Many vegetables and grains are raised using environmentally destructive methods. In order to grow vegetables we need to add fertility to the soil. The use of manure has traditionally been the farmers go to solution, but with the advent of chemical fertilizers, animals became unnecessary because the farmer can now purchase the fertility. Heavy use of these chemicals is causing polluted water, interrupting the soil food web, and creating dead zones in our oceans. There is evidence that these chemicals are chelating the nutrients in the soil and consequently reducing the nutrient levels in our food.
Compost can add some fertility, but it alone will not provide the nitrogen needed for healthy crops. Many organic farmers turn to cottonseed and alfalfa meals that have been produced, usually, with chemical fertilizer. Furthermore, most of them are now genetically modified, meaning large doses of chemical herbicides have been used, further robbing our soil of its nutrition. Fish emulsion is used extensively in organic farming to raise nitrogen levels. Those fish were often fed GMO corn and soy and, of course, dead fish are not a particularly good vegan option. These amendments are trucked across the country powered by fossil fuels.
Most alternatives to manure, for fertility, have limited availability and high costs in the developing world.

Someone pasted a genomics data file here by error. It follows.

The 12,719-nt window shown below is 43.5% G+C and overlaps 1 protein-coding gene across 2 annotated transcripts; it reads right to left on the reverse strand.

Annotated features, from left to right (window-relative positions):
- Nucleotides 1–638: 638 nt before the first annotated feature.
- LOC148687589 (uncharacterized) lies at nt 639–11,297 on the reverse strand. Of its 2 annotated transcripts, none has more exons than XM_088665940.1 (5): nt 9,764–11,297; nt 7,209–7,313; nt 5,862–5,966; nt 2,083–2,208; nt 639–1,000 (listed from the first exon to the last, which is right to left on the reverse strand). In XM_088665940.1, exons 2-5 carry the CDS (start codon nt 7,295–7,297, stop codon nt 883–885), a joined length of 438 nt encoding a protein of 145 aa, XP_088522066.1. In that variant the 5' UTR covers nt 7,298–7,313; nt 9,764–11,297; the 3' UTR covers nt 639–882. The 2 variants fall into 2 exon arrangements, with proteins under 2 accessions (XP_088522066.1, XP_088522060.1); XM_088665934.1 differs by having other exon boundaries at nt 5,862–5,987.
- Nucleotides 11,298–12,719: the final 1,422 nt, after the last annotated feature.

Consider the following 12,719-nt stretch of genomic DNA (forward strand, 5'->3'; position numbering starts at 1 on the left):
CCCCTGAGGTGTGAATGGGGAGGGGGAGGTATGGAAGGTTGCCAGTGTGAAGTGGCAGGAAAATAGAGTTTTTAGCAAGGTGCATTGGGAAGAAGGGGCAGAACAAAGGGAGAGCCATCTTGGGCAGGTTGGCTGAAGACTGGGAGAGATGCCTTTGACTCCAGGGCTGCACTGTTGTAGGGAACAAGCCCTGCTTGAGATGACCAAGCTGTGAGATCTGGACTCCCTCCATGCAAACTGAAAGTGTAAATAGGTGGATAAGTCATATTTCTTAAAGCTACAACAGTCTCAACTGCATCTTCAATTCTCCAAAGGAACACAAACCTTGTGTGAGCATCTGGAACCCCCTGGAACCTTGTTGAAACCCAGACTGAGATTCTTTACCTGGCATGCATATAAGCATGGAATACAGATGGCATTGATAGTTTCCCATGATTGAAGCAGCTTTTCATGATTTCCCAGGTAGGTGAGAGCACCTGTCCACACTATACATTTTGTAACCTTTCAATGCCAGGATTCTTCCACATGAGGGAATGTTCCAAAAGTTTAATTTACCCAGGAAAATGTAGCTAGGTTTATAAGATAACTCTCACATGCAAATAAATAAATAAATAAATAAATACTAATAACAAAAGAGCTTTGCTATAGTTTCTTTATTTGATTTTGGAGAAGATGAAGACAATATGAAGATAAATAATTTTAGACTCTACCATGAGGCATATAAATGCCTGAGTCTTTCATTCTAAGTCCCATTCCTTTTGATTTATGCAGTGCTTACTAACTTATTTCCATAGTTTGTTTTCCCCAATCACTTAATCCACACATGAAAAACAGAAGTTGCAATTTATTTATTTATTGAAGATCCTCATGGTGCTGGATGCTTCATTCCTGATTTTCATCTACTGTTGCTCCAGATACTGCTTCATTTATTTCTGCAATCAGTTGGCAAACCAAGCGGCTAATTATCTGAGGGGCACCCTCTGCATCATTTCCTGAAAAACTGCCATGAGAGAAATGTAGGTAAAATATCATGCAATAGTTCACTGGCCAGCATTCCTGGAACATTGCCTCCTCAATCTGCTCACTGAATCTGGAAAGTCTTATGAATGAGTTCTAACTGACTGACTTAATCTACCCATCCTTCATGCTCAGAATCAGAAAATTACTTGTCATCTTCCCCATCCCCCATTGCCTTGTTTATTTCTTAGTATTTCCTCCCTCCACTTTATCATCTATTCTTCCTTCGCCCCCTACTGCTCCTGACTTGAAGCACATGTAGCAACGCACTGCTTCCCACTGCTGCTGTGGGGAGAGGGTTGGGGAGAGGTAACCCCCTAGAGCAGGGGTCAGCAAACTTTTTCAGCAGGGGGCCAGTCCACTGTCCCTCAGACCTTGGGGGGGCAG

Nitrogen fixing cover crops, vermicastings, mulches and compost tea all are alternative fertility solutions that we use, but most require energy, and labor.
Most of the farm animals would become extinct if farmers quit raising them. These animals have been developed over centuries to provide meat, milk, wool, leather and eggs to humans. Goats, sheep, chickens and cows are not prepared to live in the wild. Pigs have proven they are prepared and have become a nuisance in many parts of the country.
Eating requires taking a life. People just choose where to draw the line. A cabbage is alive. We kill cockroaches and mice. “Vegetarians” often tell me they eat fish or shellfish. Modern vegetable agricultural methods eliminate earthworms, starve monarch butterflies and interrupt the migration of birds.
We know that plants communicate with one another through the soil and that plants have a survival instinct as they struggle to stay alive in bad soil or weather conditions.